February 7, 2018 / 7:49 PM / 8 months ago

UPDATE 1-Banco BPM raises bad loan reduction target by 5 bln euros

(Adds details)

MILAN, Feb 7 (Reuters) - Italy’s third-largest bank Banco BPM has stepped up its target for shedding bad debts in an effort to lower them to around 11.5 percent of its total loans by the end of 2020.

Banco BPM, which was formed last year by the merger of Banco Popolare with Banca Popolare di Milano, held soured loans equivalent to 21.1 percent of total lending, before writedowns, at the end of 2017.

Under a plan agreed with the European Central Bank (ECB) to gain a green light for the merger in 2016, Banco BPM targeted a 17.9 percent soured loan ratio in 2019 after 8 billion euros ($9.8 billion) in disposals.

Banco BPM, which has already carried out sales worth 4.5 billion euros under the plan, now intends to sell an additional 5 billion euros in bad debts between this year and next.

The ECB has stepped up pressure on Italian banks to offload debts that turned sour during a harsh recession ended in 2014.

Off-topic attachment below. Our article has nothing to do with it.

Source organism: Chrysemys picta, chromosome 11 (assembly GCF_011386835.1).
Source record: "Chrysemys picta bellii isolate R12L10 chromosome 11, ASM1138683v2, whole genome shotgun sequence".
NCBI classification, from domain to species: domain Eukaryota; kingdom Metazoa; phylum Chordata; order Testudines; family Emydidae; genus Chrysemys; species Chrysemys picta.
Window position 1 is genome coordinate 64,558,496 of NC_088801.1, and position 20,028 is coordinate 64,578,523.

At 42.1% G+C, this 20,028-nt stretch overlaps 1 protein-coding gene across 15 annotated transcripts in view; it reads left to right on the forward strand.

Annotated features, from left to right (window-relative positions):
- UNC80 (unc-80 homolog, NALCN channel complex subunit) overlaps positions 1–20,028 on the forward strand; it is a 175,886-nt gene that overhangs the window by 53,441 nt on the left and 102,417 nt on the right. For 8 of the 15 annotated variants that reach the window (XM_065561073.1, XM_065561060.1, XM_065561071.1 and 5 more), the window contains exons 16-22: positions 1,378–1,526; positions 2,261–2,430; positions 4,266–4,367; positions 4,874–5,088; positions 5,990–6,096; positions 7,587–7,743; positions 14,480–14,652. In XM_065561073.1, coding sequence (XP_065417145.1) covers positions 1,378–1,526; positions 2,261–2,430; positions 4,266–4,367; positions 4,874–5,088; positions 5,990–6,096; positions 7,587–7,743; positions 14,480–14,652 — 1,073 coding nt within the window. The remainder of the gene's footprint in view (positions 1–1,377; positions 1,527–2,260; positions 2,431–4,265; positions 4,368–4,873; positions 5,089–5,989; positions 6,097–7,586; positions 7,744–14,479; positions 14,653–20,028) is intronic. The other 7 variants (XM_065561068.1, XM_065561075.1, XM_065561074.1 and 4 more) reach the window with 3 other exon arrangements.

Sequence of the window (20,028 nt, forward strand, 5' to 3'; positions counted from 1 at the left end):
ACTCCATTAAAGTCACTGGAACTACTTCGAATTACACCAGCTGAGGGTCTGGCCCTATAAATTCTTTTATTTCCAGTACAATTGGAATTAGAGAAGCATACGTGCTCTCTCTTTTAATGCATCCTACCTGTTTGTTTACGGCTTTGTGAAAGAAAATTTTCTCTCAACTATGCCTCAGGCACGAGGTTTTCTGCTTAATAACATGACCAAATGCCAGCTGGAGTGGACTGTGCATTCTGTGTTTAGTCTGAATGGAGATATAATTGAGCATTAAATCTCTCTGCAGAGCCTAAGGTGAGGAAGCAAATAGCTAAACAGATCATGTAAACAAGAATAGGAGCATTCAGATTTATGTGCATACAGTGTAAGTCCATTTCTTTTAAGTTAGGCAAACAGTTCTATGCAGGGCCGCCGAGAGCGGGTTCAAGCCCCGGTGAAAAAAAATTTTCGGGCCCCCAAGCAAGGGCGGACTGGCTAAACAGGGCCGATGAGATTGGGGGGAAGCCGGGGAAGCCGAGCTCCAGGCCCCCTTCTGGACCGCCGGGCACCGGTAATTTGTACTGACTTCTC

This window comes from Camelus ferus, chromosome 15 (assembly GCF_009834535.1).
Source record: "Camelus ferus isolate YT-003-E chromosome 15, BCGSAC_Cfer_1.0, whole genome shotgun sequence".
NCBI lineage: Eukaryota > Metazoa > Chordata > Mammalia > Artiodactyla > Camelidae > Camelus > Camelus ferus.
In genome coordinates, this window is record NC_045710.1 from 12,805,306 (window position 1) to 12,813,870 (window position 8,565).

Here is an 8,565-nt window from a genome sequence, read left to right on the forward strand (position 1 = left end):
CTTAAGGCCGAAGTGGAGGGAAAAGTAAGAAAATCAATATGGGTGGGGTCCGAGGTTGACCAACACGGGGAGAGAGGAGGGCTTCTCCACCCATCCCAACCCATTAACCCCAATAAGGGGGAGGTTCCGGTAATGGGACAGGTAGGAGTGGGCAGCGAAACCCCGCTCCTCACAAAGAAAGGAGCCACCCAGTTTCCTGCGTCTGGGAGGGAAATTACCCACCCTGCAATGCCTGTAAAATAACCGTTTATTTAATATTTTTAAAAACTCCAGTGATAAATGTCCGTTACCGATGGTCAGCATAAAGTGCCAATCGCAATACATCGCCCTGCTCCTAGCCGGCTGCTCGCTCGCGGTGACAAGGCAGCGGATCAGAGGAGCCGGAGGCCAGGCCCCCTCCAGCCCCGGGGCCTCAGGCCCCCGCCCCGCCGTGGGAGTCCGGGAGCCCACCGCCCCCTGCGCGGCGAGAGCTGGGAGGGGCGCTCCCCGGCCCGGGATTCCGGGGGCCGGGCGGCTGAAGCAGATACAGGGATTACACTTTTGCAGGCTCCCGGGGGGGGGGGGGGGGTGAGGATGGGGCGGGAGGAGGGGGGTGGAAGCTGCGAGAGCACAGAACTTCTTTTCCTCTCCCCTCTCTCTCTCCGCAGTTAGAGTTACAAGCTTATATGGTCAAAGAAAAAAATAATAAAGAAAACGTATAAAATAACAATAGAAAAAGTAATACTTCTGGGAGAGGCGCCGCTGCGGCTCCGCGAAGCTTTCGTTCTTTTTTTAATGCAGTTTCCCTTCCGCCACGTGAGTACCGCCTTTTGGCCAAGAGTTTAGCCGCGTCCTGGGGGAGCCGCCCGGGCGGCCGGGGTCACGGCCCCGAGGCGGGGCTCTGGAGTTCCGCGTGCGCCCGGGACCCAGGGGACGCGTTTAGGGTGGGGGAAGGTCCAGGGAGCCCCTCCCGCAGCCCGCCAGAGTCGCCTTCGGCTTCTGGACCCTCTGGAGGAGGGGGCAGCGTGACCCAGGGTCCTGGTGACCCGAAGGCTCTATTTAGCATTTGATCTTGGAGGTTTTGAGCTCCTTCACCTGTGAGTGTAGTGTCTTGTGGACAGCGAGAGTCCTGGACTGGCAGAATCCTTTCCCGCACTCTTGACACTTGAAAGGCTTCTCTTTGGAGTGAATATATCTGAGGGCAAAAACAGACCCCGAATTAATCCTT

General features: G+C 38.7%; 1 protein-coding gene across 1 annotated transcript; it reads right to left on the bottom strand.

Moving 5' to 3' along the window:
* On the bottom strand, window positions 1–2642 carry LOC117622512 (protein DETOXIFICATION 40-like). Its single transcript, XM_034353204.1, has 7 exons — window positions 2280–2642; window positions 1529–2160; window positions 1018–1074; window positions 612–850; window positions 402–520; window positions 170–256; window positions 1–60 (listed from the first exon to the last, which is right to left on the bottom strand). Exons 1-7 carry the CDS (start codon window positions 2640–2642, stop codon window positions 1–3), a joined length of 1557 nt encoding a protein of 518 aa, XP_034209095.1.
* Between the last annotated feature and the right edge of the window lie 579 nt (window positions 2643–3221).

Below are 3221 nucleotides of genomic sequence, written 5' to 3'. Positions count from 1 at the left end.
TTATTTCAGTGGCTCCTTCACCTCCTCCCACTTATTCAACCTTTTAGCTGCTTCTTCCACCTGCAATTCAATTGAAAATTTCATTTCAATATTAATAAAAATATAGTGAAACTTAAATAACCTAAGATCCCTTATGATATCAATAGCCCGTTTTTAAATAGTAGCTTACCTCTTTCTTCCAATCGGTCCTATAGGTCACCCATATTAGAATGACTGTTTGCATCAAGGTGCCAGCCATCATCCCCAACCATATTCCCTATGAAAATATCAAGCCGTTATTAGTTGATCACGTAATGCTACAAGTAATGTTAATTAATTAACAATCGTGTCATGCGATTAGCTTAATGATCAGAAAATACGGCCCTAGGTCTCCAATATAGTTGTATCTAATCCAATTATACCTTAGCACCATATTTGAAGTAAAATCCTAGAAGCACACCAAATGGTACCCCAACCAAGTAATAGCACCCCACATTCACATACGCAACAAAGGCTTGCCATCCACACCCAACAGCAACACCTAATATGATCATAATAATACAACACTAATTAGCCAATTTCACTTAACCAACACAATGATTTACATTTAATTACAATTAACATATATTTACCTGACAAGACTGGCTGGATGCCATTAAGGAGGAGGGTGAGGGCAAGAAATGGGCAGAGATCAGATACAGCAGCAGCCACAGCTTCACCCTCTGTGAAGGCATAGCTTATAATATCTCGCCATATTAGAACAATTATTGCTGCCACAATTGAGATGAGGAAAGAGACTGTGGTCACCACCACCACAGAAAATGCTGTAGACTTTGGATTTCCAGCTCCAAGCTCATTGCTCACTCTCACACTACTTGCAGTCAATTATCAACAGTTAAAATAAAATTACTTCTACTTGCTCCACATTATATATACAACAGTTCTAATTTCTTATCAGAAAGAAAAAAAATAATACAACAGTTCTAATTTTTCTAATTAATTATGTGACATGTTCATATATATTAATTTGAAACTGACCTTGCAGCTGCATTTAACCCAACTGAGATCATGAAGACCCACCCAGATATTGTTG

On Tuesday, Italy’s biggest retail bank Intesa Sanpaolo said it would halve its impaired loan burden to 6 percent under a new four-year plan to 2021.

Banco BPM CEO Giuseppe Castagna told analysts the bank now planned to sell 5.5 billion euros in bad debts by mid-2018, tapping a guarantee scheme provided by the Italian state to help disposals, and the remaining 3 billion euros by the end of 2019.

“We’re not going to wait until 2020,” he said.

To ease the sales, Banco BPM is planning to book fresh writedowns, bringing the book value of the loans closer to market prices.

In doing so it will take advantage of the new IFRS9 accounting rule which came into force in January and for a time allows lenders to avoid booking losses stemming from it in their income statement though capital would still be impacted.

Banco BPM said its core capital would be at 12.02 percent after the 1.75 percentage point IFRS9 hit.

The bank reported on Wednesday a 558 million euro net profit for 2017, compared with a 1.6 billion euro loss the previous year as a result of loan writedowns. ($1 = 0.8147 euros) (Reporting by Valentina Za; editing by Agnieszka Flak)

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